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How to Successfully Navigate a Remote Internship

Due to the outbreak of COVID-19, lives have been changed on a global scale in more ways than one. Whether you are student, parent, grandparent, or educator, everyone’s lives were impacted by the outbreak of the global pandemic. Our new reality involves wearing a mask in public, standing six feet away from one another, socially isolating ourselves, and working from home. For me personally, the way this summer has played out so far is nothing like I imagined it to be just a few months ago. I was supposed to be in New York City for the summer, living on campus while doing my first internship with the Fresh Air Fund. However, that all changed when students all over the world were forced to leave campus, unsure of when we would return; I flew back home to Germany where I would conduct my internship. I was concerned about how everything would work remotely as this was my first internship and I also had to navigate the six hour time difference between Germany and New York. That being said, as I near the end of my fifth week as a Communications intern for The Fresh Air Fund, I am more than pleased with my experience thus far and I am here to tell you how I managed to navigate this complicated yet beneficial situation.

1. Set hopes + goals 

Creating a list of my hopes and goals for the summer was one of the first things my supervisor asked me to do. Honestly, it kind of shocked me but I realized this would help set my priorities and make the most of my remote internship. It is also a great way to document your growth over the course of the summer (or whenever you are doing your remote internship) and document what you have accomplished. Are you hoping to improve your skills in graphic design, writing, or Microsoft Suite? Whatever it is, take note of it and watch how you grow.

2. Communication is key

Communication is essential if you have never met the people you are working with in person and have only talked to them through your computer. When you can’t simply walk to your supervisor’s office to ask a question, you have to get creative with how you stay in communication with one another. I recommend sending your supervisor an email at least once a day to let them know what you have been working on and the progress you have made throughout the week. I am fortunate enough that my supervisor sends me an email of daily tasks so that I don’t have to constantly ask about what I should be working on. I would also ask for feedback on whatever project or task you are working on. Once you’ve completed something, send your supervisor a note to let them know you are finished but also as if there is anything you can improve on. This opens up a line of communication that lets your supervisor know you care about the work you are doing and want to improve in any way you can.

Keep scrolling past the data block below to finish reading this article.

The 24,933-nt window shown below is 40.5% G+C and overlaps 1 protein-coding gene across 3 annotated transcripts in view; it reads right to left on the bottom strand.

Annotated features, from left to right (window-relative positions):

3. Create a to-do list

Like I said before, I am lucky enough to have my to-do list sent to me the night before but not everyone has that luxury. The easiest way to start a to-do list is by writing down any tasks you may not have had the opportunity to finish or would like to revise. Keep your list at a maximum of seven items just so that you do not overwhelm yourself. Do not be afraid to ask your supervisor if you can pitch in on any projects that are of interest to you if you feel like you need something else to do.

4. Create a schedule

In addition to creating a daily to-do list, before your internship even starts, try to figure out your work schedule. Whether or not you get to create your own hours, you should treat your internship like a regular job. On whatever days you work, have a set time you wake up, get ready, start working, and finish for the day. Establishing such a routine and dedicating a certain block of time just for work can help you meet deadlines and stay on track. Doing this makes me feel like I am getting up and ready to go to work when in reality I am just working from home.

5. Get to know your team 

It would be a lot easier to get to know the people you are working with if you were in an office and working side-by-side but unfortunately we can’t do that right now. That is why you should put in the extra effort to schedule a weekly meeting time with your supervisor, other interns, or the whole team just to check in with one another and build a stronger relationship. It may be difficult for those who are working for a larger corporation but that shouldn’t stop you from trying to reach out and get to know your teammates. For example, every Thursday the FAF communications team has a weekly recap meeting where we say our highs and lows of the week (whether they are work related or not). It gives us a better sense of what is going on in each other's lives and provides an open space to speak candidly about ourselves.

I hope some of these tips prove useful to those of you who are currently working from home or will be in the fall/spring. These are challenging and confusing times but nothing you can’t handle! Keep in mind that this might be the first time that the majority of companies are conducting remote internships and they are trying to navigate the situation themselves, so please be patient; it is a massive learning curve for everyone. Overall, try to make the most of your experience because every experience is an opportunity to learn!



Jana Clark

Manhattan '22

Jana Clark is a senior at Manhattan College majoring in Communication with a minor in Environmental Studies. Her passions include writing, photography, and health/nutrition! One day she hopes to work for a nonprofit organization where she can be part of the effort to end the marginalization of vulnerable communities and fight for social justice. You can often find Jana volunteering, at the gym, or exploring different parts of the Big Apple.
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